Origin of the Name Gaynor
The ancient history of the name Gaynor
was found in the allfamilycrests.com archives.
Over the centuries Surnames developed a wide number of variants. Different spellings of the same name can be traced back to an original root. Additionally when a bearer of a name emigrated it was not uncommon that their original name would be incorrectly transcribed in the record books at their new location. Surnames were also often altered over the years based on how they sounded phonetically and depending on the prevailing political conditions it may have been advantageous to change a name from one language to another.
Variants of the name Gaynor
include O'Gerane, Gerane and Guerin. This name in Irish is MacFhionnbhair and the latter variants are the anglicized forms of this. This sept came from Longford.
A sept or clan is a collective term describing a group of persons whose immediate ancestors bore a common surname and inhabited the same territory. Irish septs and clans that are related often belong to even larger groups, sometimes called tribes.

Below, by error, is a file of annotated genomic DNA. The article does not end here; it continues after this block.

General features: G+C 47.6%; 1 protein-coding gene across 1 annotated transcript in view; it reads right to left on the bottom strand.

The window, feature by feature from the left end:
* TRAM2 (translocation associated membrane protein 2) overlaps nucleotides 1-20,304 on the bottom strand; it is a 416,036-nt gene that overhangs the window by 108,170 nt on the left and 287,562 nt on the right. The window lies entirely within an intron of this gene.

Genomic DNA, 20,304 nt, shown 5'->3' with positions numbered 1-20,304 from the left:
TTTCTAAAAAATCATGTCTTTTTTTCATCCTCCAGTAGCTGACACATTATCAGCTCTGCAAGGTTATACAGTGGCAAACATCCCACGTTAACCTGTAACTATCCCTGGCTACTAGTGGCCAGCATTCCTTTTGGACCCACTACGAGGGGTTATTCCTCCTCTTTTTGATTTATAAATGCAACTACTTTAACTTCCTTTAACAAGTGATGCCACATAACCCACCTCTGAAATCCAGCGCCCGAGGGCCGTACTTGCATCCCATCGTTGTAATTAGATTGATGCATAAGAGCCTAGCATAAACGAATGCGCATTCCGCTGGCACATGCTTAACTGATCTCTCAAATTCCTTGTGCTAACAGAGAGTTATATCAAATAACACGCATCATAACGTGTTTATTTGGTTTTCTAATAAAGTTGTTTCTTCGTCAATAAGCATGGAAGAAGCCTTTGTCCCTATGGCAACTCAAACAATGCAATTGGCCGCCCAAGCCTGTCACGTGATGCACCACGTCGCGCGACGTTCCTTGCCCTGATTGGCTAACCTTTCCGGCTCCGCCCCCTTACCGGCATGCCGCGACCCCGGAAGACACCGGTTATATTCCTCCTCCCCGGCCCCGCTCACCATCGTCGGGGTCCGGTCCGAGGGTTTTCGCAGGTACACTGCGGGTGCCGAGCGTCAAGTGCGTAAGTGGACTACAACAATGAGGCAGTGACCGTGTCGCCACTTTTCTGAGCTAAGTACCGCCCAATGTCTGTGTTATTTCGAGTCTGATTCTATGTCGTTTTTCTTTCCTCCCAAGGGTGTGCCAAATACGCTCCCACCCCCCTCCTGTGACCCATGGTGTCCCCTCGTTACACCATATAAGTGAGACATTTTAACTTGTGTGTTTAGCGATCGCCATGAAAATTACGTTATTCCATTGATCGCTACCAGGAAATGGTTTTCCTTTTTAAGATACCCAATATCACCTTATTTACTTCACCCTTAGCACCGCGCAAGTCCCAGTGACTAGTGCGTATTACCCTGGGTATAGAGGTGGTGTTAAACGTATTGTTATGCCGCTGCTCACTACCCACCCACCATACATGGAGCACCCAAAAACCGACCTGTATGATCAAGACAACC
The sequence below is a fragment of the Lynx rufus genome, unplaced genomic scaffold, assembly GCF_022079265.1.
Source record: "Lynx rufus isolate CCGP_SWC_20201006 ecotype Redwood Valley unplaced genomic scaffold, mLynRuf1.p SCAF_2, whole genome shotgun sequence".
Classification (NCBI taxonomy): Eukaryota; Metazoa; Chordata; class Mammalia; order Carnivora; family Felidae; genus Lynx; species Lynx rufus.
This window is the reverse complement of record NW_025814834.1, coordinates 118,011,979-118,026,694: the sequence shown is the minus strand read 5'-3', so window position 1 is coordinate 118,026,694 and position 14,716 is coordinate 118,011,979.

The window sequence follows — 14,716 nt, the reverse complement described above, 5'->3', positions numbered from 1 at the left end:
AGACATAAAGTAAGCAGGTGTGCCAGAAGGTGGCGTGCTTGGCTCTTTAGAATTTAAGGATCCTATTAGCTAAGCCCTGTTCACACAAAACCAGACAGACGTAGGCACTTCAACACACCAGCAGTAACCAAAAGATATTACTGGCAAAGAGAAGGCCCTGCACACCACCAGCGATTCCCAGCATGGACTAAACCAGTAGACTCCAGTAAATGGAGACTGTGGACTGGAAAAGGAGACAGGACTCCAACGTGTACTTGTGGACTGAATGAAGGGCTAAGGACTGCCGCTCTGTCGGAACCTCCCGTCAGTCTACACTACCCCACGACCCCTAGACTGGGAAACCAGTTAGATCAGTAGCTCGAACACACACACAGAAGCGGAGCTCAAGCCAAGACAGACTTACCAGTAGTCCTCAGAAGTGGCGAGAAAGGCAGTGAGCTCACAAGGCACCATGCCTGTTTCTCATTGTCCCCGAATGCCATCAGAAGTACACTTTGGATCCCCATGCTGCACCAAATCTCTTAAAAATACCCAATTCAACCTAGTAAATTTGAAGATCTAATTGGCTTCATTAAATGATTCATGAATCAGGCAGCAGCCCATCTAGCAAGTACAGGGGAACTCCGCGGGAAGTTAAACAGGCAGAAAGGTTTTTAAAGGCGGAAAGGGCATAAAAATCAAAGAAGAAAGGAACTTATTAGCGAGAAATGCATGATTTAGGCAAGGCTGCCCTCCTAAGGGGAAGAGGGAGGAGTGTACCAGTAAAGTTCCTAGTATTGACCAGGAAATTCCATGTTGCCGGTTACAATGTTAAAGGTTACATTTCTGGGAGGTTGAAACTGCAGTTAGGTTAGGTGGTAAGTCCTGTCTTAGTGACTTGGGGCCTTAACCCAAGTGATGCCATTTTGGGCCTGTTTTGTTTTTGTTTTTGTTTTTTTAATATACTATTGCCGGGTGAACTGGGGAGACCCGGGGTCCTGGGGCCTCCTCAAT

MacFhionnbhair was Chief of Muntergeran and was located on the West side of Lough Gowna in the present County of Longford. Muntergeran is a shortened anglicized form of Muintir Geradhain and the ancestor of the family of Gaynor was Fionnbhair O'Geradhain, who was Lord of that area in the eleventh century. There was another sept anglicized O'Gerane and Geran, they being listed as a principal Irish name in the year 1659 and the name survives to this very day as Guerin.
The Gaynor coat of arms came into existence centuries ago. The process of creating coats of arms (also often called family crests) began in the eleventh century although a form of Proto-Heraldry may have existed in some countries prior to this. The new art of Heraldry made it possible for families and even individual family members to have their very own coat of arms, including all Gaynor descendants.